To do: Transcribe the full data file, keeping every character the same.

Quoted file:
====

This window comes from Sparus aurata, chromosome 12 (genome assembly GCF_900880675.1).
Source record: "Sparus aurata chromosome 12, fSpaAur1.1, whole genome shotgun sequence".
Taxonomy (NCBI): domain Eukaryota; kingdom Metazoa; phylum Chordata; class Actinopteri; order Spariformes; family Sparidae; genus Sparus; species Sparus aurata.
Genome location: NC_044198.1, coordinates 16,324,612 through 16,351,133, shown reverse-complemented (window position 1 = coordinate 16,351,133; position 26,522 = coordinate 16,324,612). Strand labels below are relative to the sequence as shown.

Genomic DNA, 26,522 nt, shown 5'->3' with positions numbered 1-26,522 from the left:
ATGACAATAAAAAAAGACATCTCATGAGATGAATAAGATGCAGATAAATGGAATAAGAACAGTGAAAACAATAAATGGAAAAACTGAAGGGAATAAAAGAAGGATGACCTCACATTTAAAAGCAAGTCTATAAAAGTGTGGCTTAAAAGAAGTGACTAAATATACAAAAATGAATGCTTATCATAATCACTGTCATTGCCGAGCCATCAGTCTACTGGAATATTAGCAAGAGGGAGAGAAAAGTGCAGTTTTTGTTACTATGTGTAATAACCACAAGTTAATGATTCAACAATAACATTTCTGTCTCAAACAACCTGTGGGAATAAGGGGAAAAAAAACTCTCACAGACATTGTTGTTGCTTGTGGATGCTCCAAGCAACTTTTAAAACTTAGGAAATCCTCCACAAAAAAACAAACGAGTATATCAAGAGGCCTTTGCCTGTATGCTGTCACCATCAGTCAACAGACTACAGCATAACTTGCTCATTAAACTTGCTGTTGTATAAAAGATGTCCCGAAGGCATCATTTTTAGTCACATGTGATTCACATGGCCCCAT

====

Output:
This window comes from Sparus aurata, chromosome 12 (genome assembly GCF_900880675.1).
Source record: "Sparus aurata chromosome 12, fSpaAur1.1, whole genome shotgun sequence".
Taxonomy (NCBI): domain Eukaryota; kingdom Metazoa; phylum Chordata; class Actinopteri; order Spariformes; family Sparidae; genus Sparus; species Sparus aurata.
Genome location: NC_044198.1, coordinates 16,324,612 through 16,351,133, shown reverse-complemented (window position 1 = coordinate 16,351,133; position 26,522 = coordinate 16,324,612). Strand labels below are relative to the sequence as shown.

Genomic DNA, 26,522 nt, shown 5'->3' with positions numbered 1-26,522 from the left:
ATGACAATAAAAAAAGACATCTCATGAGATGAATAAGATGCAGATAAATGGAATAAGAACAGTGAAAACAATAAATGGAAAAACTGAAGGGAATAAAAGAAGGATGACCTCACATTTAAAAGCAAGTCTATAAAAGTGTGGCTTAAAAGAAGTGACTAAATATACAAAAATGAATGCTTATCATAATCACTGTCATTGCCGAGCCATCAGTCTACTGGAATATTAGCAAGAGGGAGAGAAAAGTGCAGTTTTTGTTACTATGTGTAATAACCACAAGTTAATGATTCAACAATAACATTTCTGTCTCAAACAACCTGTGGGAATAAGGGGAAAAAAAACTCTCACAGACATTGTTGTTGCTTGTGGATGCTCCAAGCAACTTTTAAAACTTAGGAAATCCTCCACAAAAAAACAAACGAGTATATCAAGAGGCCTTTGCCTGTATGCTGTCACCATCAGTCAACAGACTACAGCATAACTTGCTCATTAAACTTGCTGTTGTATAAAAGATGTCCCGAAGGCATCATTTTTAGTCACATGTGATTCACATGGCCCCAT